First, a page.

The international endeavors of the Diyanet are managed by the General Directorate for External Relations, directly under the authority of the head of the Diyanet. This directorate boasts 504 employees stationed abroad, fulfilling their roles as religious counselors at Turkish embassies or as attachés at consulates, while enjoying diplomatic privileges. In the previous year, during the holy Muslim month of Ramadan, an additional 213 personnel were dispatched to Western Europe, Canada and the United States to support their activities.
The Diyanet’s 2023 report on its activities:Diyanet_report_feb_2023
The mandate of the directorate entails close collaboration with various government bodies, including the notorious intelligence agency MIT. Imams designated for overseas assignment undergo thorough screening by MIT, followed by comprehensive training and direction prior to their departure. Given that imams engage directly with congregations and local community members, they are encouraged to gather intelligence on individuals pointed out by MIT. This involves reporting pertinent information back to headquarters in Ankara.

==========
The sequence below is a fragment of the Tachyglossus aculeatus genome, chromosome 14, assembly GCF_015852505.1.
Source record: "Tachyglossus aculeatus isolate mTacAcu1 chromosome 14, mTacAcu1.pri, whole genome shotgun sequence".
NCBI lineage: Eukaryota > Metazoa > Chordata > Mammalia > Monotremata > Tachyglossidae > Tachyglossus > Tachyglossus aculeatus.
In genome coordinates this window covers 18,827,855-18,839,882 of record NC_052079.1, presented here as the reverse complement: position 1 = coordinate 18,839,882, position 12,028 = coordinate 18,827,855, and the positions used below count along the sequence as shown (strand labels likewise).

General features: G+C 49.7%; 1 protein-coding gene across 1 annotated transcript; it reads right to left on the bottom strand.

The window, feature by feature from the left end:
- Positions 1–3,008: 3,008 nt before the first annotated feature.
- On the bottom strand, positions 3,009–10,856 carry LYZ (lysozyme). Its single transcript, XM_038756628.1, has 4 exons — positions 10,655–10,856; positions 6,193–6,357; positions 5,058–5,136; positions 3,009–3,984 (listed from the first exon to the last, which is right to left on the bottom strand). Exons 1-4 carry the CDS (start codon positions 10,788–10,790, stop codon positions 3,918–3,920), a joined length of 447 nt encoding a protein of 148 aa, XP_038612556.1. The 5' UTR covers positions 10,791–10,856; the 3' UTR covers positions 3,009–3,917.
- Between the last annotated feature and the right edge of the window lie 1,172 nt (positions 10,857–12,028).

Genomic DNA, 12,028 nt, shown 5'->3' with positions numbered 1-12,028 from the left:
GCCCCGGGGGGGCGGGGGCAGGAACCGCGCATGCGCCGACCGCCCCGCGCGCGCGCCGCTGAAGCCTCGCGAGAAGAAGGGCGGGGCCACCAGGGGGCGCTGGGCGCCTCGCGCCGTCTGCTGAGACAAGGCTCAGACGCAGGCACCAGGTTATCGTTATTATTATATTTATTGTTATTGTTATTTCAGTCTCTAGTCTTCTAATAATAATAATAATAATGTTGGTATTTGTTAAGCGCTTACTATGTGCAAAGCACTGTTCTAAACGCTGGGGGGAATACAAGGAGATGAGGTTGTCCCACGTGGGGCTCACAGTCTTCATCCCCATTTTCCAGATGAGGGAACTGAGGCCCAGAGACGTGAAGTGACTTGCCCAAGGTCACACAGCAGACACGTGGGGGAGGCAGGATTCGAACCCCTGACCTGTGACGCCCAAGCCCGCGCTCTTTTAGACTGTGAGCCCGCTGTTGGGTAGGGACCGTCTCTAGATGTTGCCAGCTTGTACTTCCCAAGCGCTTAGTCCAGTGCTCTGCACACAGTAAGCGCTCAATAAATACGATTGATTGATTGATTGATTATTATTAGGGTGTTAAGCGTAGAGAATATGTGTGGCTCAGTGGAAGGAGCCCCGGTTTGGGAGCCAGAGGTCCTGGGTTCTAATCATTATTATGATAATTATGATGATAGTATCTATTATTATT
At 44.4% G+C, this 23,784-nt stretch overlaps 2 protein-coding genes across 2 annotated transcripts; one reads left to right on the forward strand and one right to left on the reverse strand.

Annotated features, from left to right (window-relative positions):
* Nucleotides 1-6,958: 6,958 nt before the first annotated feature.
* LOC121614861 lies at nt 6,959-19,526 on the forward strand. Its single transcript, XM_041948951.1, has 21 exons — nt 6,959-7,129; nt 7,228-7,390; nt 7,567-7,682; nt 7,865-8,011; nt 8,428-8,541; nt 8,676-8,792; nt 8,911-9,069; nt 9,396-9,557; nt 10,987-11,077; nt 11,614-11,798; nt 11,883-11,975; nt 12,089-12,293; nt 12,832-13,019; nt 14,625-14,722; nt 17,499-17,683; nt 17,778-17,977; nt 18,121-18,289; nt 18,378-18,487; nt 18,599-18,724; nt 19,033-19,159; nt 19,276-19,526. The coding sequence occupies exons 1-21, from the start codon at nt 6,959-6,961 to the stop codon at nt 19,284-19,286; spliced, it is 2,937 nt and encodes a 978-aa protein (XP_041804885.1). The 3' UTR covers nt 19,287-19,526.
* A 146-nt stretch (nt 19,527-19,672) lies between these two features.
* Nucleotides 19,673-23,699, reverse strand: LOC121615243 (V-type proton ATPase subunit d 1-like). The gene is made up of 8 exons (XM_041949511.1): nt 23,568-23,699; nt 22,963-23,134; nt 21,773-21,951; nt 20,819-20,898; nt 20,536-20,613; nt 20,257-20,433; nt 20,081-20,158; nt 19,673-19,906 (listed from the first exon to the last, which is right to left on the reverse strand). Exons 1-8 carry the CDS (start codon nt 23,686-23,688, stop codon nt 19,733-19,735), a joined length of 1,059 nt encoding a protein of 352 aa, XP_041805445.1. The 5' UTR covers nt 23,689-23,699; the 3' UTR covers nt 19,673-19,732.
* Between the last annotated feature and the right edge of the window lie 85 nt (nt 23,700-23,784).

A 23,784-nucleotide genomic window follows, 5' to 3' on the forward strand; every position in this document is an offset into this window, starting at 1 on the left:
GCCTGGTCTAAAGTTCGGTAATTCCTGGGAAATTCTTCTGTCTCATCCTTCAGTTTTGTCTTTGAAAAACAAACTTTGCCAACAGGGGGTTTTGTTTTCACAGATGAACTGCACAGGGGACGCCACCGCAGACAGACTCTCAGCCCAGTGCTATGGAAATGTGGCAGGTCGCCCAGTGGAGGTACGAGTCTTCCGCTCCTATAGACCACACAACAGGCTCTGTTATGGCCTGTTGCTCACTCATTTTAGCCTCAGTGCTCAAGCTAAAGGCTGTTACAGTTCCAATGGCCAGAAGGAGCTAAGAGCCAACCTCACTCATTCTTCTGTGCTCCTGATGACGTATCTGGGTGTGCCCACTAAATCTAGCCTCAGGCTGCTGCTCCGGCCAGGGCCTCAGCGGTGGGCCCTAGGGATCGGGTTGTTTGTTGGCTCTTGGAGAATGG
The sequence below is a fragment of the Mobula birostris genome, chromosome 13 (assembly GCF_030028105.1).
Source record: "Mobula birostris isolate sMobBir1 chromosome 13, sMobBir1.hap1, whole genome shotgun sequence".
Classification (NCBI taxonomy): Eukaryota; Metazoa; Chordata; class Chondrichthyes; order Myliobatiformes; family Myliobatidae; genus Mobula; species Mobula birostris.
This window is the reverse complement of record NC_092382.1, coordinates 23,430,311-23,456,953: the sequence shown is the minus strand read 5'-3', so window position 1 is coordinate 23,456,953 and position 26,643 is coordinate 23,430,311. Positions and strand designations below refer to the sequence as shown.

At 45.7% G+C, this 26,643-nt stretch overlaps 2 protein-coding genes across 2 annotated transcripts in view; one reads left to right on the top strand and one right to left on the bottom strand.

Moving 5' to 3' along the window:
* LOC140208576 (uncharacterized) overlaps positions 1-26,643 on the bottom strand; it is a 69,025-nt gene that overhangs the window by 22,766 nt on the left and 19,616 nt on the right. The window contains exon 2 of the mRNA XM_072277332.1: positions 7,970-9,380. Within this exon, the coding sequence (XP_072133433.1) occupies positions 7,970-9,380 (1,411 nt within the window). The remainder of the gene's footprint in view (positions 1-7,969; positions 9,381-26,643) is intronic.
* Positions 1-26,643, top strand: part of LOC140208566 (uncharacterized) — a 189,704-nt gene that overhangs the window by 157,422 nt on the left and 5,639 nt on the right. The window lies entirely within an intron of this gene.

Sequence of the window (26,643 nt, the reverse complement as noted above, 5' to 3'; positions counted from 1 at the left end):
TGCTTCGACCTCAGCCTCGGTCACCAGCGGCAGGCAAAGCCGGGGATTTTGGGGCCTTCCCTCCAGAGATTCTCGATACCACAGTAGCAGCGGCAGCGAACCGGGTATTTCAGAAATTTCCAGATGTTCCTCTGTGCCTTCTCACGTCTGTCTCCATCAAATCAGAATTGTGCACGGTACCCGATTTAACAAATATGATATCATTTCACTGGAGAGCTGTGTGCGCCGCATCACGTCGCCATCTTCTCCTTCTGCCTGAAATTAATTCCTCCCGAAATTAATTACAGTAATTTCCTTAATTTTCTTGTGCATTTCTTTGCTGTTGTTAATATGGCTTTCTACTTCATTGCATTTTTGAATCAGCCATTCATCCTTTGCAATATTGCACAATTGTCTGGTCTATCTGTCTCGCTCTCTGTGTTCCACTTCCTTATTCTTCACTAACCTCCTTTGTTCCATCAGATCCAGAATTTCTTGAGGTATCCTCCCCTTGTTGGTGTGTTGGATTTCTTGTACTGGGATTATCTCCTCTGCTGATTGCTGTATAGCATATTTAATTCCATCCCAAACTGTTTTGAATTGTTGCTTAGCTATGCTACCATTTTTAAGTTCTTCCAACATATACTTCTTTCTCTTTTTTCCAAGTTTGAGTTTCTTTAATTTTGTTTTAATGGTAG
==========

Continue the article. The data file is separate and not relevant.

The report explicitly states that Turkish imams stationed abroad are charged with fulfilling “any task assigned within their jurisdiction,” a broadly defined responsibility. This all-encompassing directive serves as the foundation for compelling imams to engage in various activities, such as monitoring critics of the Erdogan government overseas, conducting outreach initiatives to establish connections with Muslim communities in alignment with the Turkish government’s political objectives and gathering information that could be deemed valuable for the effective execution of the Erdogan administration’s foreign policies.
The process of selecting candidates for overseas assignments is overseen by a special commission known as BAOKK, comprising representatives from a variety of ministries. This commission is responsible for choosing candidates from a pool of nominees put forward by the Diyanet, conducting interviews with these candidates and overseeing their travel arrangements to and from Turkey.